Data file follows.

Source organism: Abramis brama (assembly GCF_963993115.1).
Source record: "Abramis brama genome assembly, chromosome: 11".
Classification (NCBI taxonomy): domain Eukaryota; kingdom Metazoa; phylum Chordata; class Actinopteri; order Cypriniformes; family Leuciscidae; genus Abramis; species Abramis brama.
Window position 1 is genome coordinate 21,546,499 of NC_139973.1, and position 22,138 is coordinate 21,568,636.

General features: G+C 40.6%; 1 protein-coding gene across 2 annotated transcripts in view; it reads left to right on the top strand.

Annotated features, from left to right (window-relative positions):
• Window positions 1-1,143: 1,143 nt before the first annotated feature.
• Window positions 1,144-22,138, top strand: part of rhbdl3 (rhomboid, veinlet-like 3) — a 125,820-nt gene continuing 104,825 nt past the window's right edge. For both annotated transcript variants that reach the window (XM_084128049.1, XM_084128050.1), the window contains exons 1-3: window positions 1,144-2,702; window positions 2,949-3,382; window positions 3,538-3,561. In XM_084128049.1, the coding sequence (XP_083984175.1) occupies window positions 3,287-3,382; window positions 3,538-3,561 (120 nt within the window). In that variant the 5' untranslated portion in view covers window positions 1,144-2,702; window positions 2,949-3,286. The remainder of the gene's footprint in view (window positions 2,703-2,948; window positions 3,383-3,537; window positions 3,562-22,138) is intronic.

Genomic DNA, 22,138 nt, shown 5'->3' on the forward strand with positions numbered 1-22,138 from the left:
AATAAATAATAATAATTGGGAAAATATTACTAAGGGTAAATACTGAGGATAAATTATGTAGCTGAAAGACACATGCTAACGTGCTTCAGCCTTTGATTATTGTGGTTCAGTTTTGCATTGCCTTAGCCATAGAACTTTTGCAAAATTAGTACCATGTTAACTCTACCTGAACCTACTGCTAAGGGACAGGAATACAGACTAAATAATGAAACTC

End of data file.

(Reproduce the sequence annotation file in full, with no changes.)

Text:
Source organism: Abramis brama (assembly GCF_963993115.1).
Source record: "Abramis brama genome assembly, chromosome: 11".
Classification (NCBI taxonomy): domain Eukaryota; kingdom Metazoa; phylum Chordata; class Actinopteri; order Cypriniformes; family Leuciscidae; genus Abramis; species Abramis brama.
Window position 1 is genome coordinate 21,546,499 of NC_139973.1, and position 22,138 is coordinate 21,568,636.

General features: G+C 40.6%; 1 protein-coding gene across 2 annotated transcripts in view; it reads left to right on the top strand.

Annotated features, from left to right (window-relative positions):
• Window positions 1-1,143: 1,143 nt before the first annotated feature.
• Window positions 1,144-22,138, top strand: part of rhbdl3 (rhomboid, veinlet-like 3) — a 125,820-nt gene continuing 104,825 nt past the window's right edge. For both annotated transcript variants that reach the window (XM_084128049.1, XM_084128050.1), the window contains exons 1-3: window positions 1,144-2,702; window positions 2,949-3,382; window positions 3,538-3,561. In XM_084128049.1, the coding sequence (XP_083984175.1) occupies window positions 3,287-3,382; window positions 3,538-3,561 (120 nt within the window). In that variant the 5' untranslated portion in view covers window positions 1,144-2,702; window positions 2,949-3,286. The remainder of the gene's footprint in view (window positions 2,703-2,948; window positions 3,383-3,537; window positions 3,562-22,138) is intronic.

Genomic DNA, 22,138 nt, shown 5'->3' on the forward strand with positions numbered 1-22,138 from the left:
AATAAATAATAATAATTGGGAAAATATTACTAAGGGTAAATACTGAGGATAAATTATGTAGCTGAAAGACACATGCTAACGTGCTTCAGCCTTTGATTATTGTGGTTCAGTTTTGCATTGCCTTAGCCATAGAACTTTTGCAAAATTAGTACCATGTTAACTCTACCTGAACCTACTGCTAAGGGACAGGAATACAGACTAAATAATGAAACTC